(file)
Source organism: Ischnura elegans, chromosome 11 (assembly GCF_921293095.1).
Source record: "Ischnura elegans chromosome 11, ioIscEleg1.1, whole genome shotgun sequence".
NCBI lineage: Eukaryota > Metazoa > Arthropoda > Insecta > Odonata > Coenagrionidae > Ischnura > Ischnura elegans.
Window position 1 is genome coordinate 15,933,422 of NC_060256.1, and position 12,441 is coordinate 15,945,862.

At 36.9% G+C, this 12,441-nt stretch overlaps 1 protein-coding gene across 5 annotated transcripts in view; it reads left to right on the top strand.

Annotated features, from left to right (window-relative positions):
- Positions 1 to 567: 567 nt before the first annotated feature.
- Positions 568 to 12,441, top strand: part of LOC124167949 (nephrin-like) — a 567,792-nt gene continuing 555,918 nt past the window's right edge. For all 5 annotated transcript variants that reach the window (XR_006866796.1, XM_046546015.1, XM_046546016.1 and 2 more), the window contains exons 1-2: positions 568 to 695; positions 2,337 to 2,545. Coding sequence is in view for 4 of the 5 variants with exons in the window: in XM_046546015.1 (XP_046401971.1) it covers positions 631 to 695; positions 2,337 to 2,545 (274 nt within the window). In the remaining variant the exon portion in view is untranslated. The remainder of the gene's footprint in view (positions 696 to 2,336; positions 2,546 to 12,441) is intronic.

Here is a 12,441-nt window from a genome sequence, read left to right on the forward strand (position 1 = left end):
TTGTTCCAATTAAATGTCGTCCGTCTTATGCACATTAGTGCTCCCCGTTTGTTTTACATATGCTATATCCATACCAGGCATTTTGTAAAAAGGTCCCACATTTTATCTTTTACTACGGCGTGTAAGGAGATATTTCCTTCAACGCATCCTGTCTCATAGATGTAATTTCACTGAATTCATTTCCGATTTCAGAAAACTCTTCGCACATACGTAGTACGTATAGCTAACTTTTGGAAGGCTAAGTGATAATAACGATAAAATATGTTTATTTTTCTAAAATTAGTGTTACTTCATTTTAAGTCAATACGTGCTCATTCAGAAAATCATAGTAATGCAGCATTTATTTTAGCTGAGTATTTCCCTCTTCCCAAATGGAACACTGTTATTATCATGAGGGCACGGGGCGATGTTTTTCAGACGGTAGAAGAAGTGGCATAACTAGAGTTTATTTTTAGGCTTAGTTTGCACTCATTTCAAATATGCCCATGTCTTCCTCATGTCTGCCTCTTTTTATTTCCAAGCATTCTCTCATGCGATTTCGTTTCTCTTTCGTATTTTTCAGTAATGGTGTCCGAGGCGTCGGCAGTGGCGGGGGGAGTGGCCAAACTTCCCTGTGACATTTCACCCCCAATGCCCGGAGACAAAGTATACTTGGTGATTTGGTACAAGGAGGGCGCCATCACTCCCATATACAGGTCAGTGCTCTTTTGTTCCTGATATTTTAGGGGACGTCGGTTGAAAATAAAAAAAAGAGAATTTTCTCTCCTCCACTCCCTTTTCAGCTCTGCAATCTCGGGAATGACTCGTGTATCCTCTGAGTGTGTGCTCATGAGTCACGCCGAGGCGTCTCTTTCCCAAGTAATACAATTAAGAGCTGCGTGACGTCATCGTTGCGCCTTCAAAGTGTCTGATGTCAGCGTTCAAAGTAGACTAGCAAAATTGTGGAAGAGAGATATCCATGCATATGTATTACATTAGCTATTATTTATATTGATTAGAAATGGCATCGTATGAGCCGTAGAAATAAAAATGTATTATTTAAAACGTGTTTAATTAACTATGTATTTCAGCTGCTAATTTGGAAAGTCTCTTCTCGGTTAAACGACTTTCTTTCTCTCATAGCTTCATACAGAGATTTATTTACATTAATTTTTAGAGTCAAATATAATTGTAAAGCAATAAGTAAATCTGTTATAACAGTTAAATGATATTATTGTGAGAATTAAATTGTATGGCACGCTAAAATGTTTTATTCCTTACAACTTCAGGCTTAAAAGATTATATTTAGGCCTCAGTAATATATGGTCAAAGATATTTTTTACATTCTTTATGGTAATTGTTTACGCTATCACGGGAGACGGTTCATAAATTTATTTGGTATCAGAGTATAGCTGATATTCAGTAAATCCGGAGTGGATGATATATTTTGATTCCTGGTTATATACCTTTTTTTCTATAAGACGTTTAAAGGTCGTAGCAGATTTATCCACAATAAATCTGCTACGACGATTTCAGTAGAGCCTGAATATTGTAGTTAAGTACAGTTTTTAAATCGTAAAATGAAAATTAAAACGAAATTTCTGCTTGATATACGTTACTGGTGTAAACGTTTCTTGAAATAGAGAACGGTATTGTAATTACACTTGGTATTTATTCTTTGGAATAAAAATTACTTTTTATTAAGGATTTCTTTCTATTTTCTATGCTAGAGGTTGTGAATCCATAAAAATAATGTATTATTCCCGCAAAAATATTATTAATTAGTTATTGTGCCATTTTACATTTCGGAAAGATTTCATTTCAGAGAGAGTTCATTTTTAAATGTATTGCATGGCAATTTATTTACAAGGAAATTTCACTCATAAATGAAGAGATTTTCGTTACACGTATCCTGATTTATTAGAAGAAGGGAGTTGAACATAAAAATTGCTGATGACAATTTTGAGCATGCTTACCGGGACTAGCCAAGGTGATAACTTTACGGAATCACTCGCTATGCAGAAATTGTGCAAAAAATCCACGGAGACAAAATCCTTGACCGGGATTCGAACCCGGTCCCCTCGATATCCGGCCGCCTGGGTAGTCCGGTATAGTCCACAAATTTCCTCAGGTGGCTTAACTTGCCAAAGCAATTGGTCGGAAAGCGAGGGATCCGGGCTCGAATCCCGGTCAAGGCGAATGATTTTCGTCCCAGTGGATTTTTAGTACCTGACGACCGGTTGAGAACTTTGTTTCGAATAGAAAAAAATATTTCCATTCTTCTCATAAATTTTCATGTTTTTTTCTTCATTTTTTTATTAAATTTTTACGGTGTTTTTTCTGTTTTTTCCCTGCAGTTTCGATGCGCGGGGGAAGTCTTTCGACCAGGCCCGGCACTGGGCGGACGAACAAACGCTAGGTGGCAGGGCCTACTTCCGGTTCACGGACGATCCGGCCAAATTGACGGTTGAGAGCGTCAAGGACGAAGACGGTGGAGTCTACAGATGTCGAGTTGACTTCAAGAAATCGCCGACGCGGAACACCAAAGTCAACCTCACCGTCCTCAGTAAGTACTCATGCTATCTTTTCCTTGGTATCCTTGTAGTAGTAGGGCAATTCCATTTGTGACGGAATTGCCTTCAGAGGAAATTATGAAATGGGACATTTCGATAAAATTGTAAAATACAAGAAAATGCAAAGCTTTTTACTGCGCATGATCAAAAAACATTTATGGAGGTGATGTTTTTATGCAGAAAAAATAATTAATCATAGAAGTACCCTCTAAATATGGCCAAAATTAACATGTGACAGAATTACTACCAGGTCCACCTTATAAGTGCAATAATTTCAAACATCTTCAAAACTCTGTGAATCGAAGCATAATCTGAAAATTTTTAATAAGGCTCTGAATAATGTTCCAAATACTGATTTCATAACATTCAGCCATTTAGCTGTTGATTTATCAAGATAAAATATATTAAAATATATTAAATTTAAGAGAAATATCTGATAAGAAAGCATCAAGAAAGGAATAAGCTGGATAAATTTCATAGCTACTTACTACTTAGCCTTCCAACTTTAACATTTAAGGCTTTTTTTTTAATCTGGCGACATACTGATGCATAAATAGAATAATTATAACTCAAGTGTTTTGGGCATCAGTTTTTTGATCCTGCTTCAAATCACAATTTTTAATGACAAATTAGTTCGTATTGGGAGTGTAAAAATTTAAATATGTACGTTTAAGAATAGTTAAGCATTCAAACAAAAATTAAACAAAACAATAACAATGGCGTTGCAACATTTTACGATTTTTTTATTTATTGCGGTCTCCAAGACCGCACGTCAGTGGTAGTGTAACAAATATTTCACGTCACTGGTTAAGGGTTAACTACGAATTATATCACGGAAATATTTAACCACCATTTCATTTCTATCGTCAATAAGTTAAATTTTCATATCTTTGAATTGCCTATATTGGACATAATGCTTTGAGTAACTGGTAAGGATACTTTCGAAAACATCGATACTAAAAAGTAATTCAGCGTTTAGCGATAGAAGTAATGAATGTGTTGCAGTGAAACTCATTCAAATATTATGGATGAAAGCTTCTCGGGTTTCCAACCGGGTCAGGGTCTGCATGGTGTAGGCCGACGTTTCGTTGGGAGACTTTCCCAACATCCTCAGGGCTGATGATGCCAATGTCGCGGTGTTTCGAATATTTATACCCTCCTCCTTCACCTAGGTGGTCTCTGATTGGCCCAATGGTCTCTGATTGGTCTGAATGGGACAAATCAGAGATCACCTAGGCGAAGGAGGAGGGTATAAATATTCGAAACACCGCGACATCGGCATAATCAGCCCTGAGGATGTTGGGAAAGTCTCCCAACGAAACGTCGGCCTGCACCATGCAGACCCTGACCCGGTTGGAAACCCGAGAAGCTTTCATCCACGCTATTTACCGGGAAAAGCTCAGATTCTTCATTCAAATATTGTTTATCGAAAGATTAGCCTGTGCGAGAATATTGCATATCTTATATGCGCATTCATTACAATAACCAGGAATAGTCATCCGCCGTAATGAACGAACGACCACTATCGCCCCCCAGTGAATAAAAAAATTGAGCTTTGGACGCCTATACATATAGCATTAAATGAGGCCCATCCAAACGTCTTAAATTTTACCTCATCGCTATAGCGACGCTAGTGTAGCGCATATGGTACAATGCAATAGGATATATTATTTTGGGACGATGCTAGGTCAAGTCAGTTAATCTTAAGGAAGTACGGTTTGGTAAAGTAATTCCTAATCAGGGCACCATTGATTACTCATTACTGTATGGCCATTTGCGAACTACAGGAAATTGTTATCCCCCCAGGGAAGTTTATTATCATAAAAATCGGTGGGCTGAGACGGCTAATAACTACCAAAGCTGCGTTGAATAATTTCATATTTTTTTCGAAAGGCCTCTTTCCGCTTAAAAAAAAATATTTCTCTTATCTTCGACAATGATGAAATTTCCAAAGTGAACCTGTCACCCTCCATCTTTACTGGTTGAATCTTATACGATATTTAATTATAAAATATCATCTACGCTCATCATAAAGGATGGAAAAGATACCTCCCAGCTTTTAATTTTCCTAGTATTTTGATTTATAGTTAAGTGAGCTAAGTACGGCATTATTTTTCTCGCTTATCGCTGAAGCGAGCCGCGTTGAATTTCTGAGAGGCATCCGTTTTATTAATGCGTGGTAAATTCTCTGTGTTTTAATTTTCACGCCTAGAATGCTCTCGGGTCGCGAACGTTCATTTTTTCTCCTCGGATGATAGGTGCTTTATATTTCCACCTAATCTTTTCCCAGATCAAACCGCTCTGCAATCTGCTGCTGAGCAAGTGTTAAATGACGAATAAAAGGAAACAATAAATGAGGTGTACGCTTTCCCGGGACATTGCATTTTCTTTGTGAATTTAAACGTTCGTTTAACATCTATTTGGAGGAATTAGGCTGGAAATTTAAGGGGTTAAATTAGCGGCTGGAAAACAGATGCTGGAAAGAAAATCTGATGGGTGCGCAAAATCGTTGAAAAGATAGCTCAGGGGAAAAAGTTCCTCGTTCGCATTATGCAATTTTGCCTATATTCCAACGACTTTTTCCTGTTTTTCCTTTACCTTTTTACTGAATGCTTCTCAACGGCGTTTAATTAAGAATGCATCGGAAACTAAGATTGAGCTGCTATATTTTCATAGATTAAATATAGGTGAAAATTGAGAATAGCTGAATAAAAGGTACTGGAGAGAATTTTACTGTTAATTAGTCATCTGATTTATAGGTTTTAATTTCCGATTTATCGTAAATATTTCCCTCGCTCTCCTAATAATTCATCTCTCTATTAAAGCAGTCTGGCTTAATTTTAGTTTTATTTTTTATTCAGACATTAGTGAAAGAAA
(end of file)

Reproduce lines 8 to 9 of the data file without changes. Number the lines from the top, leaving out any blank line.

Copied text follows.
- Positions 568 to 12,441, top strand: part of LOC124167949 (nephrin-like) — a 567,792-nt gene continuing 555,918 nt past the window's right edge. For all 5 annotated transcript variants that reach the window (XR_006866796.1, XM_046546015.1, XM_046546016.1 and 2 more), the window contains exons 1-2: positions 568 to 695; positions 2,337 to 2,545. Coding sequence is in view for 4 of the 5 variants with exons in the window: in XM_046546015.1 (XP_046401971.1) it covers positions 631 to 695; positions 2,337 to 2,545 (274 nt within the window). In the remaining variant the exon portion in view is untranslated. The remainder of the gene's footprint in view (positions 696 to 2,336; positions 2,546 to 12,441) is intronic.

Here is a 12,441-nt window from a genome sequence, read left to right on the forward strand (position 1 = left end):